CALLER: But can we make a comparison in the terms of: In one America, you can use certain words; in the other America, you can't?
RUSH: Well, yeah, but that's always been the case. In the NBA, you can use certain words and in the stands you can't.
CALLER: And in one America, thousands of innocent, unarmed black children are indiscriminately killed on the streets of Philly --
RUSH: Ah, ah, ah! See, I pointed that out yesterday, and I've already had a guy criticize me as a racist for saying so, and I've had a TV network go after me today for pointing that out.
CALLER: Rush, those are facts.
RUSH: I know. We live in an America today where facts, if inconvenient to the left, cannot be uttered.
CALLER: So again, I know you said it was an economic difference between the two Americas, but I would put it right back in the Democrats' face that maybe this is the two Americas that John Edwards and his cohorts often reference.
RUSH: Well, yeah. I mean, I see your point. When Edwards was... You know, again you ask me that, and I answer you as the mayor of Realville. Edwards was campaigning for the presidency and he was using the standard, common Democrat technique of rich versus poor. The Republicans are the rich, and the Democrats and people like Edwards are the poor -- or understand the poor and care about the poor.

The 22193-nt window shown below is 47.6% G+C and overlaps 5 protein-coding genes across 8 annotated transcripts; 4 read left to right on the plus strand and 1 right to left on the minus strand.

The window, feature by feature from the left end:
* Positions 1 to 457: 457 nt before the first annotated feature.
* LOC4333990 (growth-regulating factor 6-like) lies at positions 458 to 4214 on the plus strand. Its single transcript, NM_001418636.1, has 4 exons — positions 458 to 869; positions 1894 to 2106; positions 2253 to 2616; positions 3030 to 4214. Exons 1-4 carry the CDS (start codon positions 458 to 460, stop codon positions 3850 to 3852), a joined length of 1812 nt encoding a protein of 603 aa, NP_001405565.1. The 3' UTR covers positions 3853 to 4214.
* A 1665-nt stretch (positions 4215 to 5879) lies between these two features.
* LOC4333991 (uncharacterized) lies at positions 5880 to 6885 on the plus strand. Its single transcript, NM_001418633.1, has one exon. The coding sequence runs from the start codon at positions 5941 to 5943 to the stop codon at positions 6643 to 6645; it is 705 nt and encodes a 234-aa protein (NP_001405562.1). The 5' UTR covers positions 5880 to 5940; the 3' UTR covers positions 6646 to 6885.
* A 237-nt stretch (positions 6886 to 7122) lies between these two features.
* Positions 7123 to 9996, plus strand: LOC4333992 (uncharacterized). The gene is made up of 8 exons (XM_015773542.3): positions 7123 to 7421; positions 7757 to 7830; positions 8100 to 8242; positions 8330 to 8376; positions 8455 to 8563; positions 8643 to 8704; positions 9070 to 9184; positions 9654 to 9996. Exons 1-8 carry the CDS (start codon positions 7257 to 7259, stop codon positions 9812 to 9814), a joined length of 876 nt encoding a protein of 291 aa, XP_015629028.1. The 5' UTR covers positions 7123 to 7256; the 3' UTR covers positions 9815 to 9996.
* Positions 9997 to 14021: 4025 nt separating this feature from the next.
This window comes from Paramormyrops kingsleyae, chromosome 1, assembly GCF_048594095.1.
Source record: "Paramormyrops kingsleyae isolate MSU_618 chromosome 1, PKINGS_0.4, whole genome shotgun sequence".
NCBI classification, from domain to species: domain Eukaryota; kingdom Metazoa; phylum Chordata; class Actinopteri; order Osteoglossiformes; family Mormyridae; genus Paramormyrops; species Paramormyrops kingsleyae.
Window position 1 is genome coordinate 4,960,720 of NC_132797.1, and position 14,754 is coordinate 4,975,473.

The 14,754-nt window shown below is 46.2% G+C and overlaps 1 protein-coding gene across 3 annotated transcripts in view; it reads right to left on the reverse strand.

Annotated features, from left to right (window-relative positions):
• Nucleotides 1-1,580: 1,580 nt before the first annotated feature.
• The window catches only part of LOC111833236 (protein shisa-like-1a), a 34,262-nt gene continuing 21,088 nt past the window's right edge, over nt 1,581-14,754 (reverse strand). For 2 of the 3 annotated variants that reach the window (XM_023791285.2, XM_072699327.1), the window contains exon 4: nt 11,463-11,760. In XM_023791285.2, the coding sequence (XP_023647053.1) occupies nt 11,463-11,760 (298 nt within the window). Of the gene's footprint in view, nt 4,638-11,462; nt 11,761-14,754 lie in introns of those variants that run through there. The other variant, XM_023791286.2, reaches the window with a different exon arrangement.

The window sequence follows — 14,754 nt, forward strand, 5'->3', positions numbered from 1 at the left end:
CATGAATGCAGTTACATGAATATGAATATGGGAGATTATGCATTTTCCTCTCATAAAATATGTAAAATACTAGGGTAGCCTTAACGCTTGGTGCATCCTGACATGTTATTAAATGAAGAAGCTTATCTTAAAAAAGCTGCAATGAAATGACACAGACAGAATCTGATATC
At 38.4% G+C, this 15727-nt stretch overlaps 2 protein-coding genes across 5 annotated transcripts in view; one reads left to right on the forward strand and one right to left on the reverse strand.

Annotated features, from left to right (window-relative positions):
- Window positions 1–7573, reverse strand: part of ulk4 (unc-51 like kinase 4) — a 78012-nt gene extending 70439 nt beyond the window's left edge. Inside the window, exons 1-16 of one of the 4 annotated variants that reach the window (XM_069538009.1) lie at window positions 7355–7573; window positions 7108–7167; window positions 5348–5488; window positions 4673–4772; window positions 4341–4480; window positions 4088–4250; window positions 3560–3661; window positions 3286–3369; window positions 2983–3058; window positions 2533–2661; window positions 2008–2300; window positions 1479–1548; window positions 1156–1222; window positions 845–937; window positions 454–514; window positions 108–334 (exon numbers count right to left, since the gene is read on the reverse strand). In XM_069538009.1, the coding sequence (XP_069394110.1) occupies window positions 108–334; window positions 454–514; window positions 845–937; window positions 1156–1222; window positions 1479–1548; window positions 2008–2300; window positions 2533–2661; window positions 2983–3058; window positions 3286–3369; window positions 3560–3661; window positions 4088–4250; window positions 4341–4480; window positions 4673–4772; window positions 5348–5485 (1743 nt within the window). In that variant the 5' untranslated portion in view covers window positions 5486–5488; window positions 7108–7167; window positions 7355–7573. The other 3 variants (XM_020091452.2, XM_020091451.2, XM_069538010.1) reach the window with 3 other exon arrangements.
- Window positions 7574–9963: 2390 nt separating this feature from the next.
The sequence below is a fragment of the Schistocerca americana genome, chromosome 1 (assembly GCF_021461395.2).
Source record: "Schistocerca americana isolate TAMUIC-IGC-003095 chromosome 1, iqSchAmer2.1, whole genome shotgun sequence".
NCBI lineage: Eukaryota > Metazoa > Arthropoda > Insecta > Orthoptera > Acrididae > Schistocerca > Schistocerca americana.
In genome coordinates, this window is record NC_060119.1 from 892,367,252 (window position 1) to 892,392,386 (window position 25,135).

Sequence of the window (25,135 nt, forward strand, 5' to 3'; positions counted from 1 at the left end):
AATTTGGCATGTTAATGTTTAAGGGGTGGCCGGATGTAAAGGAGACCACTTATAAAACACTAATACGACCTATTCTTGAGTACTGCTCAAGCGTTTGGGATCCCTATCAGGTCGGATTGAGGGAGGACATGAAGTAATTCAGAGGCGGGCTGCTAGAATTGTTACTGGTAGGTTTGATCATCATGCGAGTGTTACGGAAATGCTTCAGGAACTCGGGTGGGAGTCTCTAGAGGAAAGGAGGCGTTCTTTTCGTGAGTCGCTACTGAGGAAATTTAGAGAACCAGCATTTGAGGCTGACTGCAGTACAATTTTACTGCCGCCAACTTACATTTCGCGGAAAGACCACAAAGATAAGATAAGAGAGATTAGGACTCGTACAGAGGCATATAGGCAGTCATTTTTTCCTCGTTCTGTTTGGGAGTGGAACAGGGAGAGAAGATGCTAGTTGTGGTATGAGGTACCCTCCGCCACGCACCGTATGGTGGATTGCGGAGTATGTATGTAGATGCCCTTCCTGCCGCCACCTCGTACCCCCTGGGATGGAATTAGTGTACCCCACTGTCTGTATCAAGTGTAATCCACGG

The Republicans don't. That was strictly economics. The fact of the matter is we're not just two Americas now. It could be said that we are three or four, depending on how many distinct cultures you want to take the time to try to identify out there. It's not just two. Plus, there's the generational thing, too. Throw that in the mix as well. That's why I asked at the top of the program, "Is it okay to speak English now without being called a racist?"
RUSH: Here's Cindy, Battle Lake, Minnesota. Hi, Cindy. I'm glad you waited. You're next up.